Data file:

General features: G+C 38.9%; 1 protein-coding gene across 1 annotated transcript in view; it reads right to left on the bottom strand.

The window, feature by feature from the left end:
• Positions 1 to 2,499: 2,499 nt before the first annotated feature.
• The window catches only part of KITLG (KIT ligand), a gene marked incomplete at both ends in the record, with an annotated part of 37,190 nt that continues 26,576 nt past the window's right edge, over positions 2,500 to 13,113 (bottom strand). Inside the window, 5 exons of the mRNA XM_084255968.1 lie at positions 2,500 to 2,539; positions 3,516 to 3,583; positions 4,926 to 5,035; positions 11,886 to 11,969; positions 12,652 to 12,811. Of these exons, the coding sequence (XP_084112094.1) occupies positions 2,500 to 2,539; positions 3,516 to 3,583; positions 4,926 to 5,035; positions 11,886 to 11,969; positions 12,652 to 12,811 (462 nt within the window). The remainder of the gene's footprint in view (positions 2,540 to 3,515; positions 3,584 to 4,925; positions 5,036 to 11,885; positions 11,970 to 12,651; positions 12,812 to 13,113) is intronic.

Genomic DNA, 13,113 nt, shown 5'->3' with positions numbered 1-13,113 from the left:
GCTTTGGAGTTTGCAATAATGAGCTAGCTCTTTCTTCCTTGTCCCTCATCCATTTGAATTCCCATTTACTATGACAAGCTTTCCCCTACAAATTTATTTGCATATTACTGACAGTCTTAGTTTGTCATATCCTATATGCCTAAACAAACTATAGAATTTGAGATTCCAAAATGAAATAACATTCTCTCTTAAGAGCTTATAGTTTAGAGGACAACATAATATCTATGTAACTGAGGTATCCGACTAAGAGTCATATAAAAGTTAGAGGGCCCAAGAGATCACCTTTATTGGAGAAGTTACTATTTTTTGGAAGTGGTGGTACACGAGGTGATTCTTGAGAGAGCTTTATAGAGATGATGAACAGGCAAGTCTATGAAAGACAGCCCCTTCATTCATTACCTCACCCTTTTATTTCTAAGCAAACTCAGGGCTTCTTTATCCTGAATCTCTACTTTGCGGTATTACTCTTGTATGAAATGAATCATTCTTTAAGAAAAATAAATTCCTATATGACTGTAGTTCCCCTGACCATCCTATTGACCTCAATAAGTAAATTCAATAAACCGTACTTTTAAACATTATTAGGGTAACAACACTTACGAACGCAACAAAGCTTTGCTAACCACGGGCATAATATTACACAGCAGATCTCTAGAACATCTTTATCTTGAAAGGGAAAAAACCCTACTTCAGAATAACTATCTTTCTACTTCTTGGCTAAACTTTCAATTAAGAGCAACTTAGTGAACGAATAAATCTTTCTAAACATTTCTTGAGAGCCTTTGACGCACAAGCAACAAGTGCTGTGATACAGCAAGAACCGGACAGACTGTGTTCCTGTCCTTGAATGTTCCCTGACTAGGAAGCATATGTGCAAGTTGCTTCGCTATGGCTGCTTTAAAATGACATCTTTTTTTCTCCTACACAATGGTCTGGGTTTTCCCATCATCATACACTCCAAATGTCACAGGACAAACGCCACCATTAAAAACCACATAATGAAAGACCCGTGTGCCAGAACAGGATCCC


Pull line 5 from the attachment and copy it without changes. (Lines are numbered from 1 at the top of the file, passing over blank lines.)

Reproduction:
Genomic DNA, 13,113 nt, shown 5'->3' with positions numbered 1-13,113 from the left: